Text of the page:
Path of the Paddle: The Omimi & Quetico Trails

Your guide to venturing out on the second and third legs of this incredible water trail.

The Omimi Trail, the second leg of the Path of the Paddle route, continues west from where the Animikii Trail ends at Partridge Falls on the Pigeon River, running for 100 kilometres along the U.S.-Canada border until it reaches Northern Light Lake and links up with the Quetico Trail. From here the trail travels through Quetico Provincial Park’s many pristine lakes, before joining with the Maukinak Trail in Atikokan.

Perhaps the most historic and well-known section of the Path of the Paddle spans both the Omimi and Quetico trails: the section of trail running from North Fowl Lake to the north end of Quetico Provincial Park. As the highest point between the prairies and the Great Lakes, this region receives a mixed bag of weather as paddlers near the famous Height of Land portage between North and South Lake on the Omimi Trail. Here, paddlers walk a short portage that separates water destined for the Great Lakes and those which flow to Hudson Bay.

The two trails, Omimi and Quetico, are best grouped together because of the similarities in their landscapes and their relative remoteness. On the east end of Omimi, paddlers have a few access points to the trail, but then are quickly delivered into a remote and wild stretch of lakes, rivers and portages until they reach either Nym or French Lake far to the west at the Quetico gates. In this area, paddlers can plan for great trips that could fill a summer and never see the same lake twice.

Find out more about Planning a Path of the Paddle Canoe Trip and the other water trails composing the route.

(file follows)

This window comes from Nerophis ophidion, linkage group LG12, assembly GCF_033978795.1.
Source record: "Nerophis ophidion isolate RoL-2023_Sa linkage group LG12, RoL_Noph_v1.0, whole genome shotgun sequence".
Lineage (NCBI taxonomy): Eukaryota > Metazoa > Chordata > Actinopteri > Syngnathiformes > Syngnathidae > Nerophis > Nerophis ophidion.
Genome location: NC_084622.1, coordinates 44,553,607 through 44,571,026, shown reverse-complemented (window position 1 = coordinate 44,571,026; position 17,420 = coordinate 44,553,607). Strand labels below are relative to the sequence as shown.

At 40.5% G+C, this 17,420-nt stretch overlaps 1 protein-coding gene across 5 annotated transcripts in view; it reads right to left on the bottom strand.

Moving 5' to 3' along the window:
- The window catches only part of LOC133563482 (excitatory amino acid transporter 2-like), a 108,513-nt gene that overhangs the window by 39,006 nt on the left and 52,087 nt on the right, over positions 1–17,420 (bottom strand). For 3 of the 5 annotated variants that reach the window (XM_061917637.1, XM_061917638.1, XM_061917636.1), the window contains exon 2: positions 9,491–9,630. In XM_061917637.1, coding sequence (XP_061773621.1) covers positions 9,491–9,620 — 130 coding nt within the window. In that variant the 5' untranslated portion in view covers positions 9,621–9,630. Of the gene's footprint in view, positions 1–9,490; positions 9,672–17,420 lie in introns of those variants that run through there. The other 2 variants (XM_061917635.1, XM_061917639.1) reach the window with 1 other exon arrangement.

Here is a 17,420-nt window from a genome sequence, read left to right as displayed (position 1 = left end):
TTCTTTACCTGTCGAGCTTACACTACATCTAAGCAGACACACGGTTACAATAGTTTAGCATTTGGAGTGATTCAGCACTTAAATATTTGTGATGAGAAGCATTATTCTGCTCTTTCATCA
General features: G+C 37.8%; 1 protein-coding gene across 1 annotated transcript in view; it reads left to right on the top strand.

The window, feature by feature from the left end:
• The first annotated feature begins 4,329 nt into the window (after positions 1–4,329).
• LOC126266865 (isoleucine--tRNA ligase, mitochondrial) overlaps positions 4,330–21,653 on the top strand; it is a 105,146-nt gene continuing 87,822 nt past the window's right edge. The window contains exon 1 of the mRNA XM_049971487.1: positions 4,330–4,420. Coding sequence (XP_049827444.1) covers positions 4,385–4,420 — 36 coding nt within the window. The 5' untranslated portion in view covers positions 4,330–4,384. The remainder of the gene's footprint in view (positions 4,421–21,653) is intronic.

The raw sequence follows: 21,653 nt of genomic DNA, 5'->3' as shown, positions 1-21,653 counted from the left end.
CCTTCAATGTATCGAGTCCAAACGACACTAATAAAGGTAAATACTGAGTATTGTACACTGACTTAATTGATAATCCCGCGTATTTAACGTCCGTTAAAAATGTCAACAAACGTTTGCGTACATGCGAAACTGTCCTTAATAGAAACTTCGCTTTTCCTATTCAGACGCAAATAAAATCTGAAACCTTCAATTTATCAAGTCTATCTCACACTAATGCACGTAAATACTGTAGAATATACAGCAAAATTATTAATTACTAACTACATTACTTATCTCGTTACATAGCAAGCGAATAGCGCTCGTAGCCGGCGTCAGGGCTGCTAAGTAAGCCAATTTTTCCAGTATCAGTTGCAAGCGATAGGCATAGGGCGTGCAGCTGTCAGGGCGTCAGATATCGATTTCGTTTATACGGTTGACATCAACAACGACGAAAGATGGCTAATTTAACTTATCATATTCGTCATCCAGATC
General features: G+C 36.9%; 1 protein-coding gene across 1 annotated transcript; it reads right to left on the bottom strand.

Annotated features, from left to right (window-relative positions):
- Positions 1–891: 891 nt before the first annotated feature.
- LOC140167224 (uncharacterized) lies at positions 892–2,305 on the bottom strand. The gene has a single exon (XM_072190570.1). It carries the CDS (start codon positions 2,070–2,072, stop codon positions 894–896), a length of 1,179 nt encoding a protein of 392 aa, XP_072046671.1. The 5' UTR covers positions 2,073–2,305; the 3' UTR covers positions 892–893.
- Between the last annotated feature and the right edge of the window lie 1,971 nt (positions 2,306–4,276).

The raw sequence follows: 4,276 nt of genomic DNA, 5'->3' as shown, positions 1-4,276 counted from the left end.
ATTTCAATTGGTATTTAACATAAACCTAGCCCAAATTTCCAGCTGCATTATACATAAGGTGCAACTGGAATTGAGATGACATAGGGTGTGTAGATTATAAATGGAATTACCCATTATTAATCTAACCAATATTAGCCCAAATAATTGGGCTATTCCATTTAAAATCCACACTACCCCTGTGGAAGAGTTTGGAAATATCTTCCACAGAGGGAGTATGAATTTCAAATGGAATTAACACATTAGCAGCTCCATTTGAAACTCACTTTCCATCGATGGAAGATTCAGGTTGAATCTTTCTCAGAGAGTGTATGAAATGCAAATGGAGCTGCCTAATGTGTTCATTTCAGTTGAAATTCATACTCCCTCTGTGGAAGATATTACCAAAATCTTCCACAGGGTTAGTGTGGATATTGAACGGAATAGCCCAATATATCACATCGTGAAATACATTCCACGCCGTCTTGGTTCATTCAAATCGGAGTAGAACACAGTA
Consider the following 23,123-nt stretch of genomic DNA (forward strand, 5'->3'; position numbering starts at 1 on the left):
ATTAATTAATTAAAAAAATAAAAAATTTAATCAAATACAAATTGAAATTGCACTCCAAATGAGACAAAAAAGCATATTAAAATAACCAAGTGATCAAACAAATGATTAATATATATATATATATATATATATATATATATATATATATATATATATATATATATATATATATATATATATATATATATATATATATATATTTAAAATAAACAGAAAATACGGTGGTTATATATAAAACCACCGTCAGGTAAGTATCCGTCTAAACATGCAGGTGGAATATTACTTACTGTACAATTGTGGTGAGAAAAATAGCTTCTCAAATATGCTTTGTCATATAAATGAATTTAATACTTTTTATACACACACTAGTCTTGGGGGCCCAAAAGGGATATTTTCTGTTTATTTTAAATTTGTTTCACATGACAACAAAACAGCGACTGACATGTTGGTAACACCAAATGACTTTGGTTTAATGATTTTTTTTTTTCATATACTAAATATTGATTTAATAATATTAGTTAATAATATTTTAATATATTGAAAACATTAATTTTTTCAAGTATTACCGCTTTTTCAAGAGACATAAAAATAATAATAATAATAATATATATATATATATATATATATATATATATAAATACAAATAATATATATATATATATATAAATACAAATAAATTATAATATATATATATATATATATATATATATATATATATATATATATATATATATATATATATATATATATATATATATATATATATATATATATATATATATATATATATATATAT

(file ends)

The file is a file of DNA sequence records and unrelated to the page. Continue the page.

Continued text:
Red canoe pulled up on shore.
Find your peace and quiet. Photo: David Jackson

If you have one day

On the Omimi Trail, paddlers can access North Fowl Lake and plan an excellent paddle, lunch and hike with the opportunity to view trumpeter swans and fish for walleye. On the west end of the lake, a portage trail leads to Moose Lake where a short offshoot trail leads to a campsite and lunch spot with great swimming.

If you’re looking to rent canoes, Wilderness Supply in Thunder Bay is your place to go. But if you’d like to visit a spot on the Omimi Trail without having to transport a boat, Red Pines Canoe Outfitters on Northern Light Lake has canoes for rent and cabins where visitors can stay, as well as a lovely campsite beside the island studded lake. Bob Miller, the owner and main outfitter on the lake, can help you plan a scenic day paddle. On your way up to Red Pines Canoe Outfitters, stop for a Big Eats burger at Andy’s Eats and you’ll be ready for a day on the water after the scenic drive up the Northern Lights Highway.

At the north end of Quetico Trail, paddlers can spend a lovely day on French Lake, continuing down the tranquil French River to the wonderful beach at The Pines. Canoes can be rented from Quetico Outfitters daily and all you need to bring is your lunch and swimming trunks. For a more immersive day on the water, consider visiting Michelle Savoie at the Voyageur Wilderness Program where you can learn about Metis and voyageur history, as well the traditional Indigenous roots of the area. One hour with Michelle will ensure a lifetime of paddling in Quetico.

Drone shot of people portaging to lake next to big cliffs.
Hard work makes for beautiful views. Photo: David Jackson

If you have one weekend